In murder-for-hire cases, courts in other jurisdictions have uniformly looked at the actions of the agent to determine whether any steps toward perpetrating the crime took place. This is precisely the analysis that the Adami court went through before concluding that such a count could not be maintained under California law. Thus, in situations where, like here, the agent is really an under-cover policeman, an attempted murder charge can never be sustained because the agent lacks any intent whatsoever to carry out the crime. And that is the real rub here because, from a moral standpoint, it goes against our natural instincts to let anyone, who would commit such a heinous crime, get off on a mere technicality.

Convinced of Decker’s specific intent to kill his sister, the 2nd District misused the sliding-scale test to characterize Decker’s acts of preparation and solicitation as acts toward the commission of the crime to commit murder. When I handed my friend the Daily Journal and told him what I believed the 2nd District had done, he suggested that I was getting soft on crime (Me?), that – since Decker clearly possessed the requisite mental state to convict on solicitation and attempted murder – he should be punished for the more severe crime, and that Decker should not benefit from the fact that the would-be assassin was a police officer.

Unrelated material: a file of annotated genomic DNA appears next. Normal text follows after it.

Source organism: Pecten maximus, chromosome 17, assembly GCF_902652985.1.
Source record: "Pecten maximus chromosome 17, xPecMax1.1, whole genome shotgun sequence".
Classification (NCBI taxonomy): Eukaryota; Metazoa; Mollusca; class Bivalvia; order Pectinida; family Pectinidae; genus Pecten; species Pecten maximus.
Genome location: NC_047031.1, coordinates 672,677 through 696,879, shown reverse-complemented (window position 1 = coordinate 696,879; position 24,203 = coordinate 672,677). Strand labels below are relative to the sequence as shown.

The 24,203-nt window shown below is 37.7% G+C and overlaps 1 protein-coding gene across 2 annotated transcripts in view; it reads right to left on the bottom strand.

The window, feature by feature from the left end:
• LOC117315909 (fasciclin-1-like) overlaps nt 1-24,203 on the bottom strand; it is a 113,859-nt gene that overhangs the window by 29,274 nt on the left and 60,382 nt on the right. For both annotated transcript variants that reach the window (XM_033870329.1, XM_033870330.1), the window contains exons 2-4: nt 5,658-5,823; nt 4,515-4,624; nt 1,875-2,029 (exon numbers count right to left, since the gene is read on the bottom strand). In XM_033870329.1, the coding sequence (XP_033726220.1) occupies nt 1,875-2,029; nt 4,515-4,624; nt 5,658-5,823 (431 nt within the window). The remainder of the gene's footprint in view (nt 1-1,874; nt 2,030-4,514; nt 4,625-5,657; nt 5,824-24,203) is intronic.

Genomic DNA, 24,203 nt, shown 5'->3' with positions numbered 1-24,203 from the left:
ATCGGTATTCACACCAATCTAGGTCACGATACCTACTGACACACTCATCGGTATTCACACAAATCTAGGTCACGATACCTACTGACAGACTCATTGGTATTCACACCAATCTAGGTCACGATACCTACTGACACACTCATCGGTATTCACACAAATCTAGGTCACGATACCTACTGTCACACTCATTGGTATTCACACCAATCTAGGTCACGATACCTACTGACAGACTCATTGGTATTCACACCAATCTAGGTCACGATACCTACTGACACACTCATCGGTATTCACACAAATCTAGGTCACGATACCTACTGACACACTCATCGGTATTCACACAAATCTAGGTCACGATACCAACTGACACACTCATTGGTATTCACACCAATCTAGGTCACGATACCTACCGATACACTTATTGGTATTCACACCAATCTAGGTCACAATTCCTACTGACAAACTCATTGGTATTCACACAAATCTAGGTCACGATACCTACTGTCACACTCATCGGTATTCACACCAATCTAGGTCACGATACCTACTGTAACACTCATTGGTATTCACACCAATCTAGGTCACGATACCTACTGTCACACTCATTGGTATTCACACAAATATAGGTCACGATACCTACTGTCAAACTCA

C. The Moral Pitfall
A problem arose, of course, when I asked him to step down off his lofty moral perch and simply explain the distinction between the two separate crimes in this murder-for-hire fact pattern: solicitation for murder and attempted murder. Using the 2nd District’s approach, there is none. That’s what happens when moral values influence legal decisions: waters become muddied and the law becomes less bright. The problem is not a new one. The maxim that “hard cases make bad law” was coined from an opinion by Justice Oliver Wendell Holmes in 1904. Time-tested, the point is equally applicable here.